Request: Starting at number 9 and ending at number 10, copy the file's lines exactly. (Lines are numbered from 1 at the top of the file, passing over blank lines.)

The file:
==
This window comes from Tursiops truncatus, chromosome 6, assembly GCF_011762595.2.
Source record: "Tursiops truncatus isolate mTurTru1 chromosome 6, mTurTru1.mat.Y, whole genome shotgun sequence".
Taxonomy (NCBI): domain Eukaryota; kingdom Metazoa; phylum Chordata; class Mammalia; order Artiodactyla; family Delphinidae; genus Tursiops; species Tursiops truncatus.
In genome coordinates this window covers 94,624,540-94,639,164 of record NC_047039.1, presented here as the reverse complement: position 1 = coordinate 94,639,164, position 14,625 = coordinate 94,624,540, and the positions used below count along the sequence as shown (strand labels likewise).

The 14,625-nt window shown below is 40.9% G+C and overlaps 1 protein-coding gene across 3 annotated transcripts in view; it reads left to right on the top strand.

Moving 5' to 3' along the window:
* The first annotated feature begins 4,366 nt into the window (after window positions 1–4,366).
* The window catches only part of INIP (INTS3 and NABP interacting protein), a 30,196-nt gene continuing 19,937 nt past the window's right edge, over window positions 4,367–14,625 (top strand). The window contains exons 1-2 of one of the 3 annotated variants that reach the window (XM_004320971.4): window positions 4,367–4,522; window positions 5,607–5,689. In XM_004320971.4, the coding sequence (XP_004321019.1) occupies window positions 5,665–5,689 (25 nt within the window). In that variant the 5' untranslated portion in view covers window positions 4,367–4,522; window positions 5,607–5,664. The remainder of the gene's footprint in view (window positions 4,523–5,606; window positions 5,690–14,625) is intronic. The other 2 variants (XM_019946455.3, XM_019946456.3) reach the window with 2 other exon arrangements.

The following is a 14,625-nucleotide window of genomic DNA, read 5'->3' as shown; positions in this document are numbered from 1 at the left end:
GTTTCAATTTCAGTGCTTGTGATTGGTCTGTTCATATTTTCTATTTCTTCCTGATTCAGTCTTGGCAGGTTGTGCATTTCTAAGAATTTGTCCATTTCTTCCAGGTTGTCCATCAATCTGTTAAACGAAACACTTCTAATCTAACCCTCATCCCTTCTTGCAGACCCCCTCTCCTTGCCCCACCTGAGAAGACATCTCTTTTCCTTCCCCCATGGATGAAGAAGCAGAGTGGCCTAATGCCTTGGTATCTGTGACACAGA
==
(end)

The following is a 14,625-nucleotide window of genomic DNA, read 5'->3' as shown; positions in this document are numbered from 1 at the left end:
GTTTCAATTTCAGTGCTTGTGATTGGTCTGTTCATATTTTCTATTTCTTCCTGATTCAGTCTTGGCAGGTTGTGCATTTCTAAGAATTTGTCCATTTCTTCCAGGTTGTCCATCAATCTGTTAAACGAAACACTTCTAATCTAACCCTCATCCCTTCTTGCAGACCCCCTCTCCTTGCCCCACCTGAGAAGACATCTCTTTTCCTTCCCCCATGGATGAAGAAGCAGAGTGGCCTAATGCCTTGGTATCTGTGACACAGA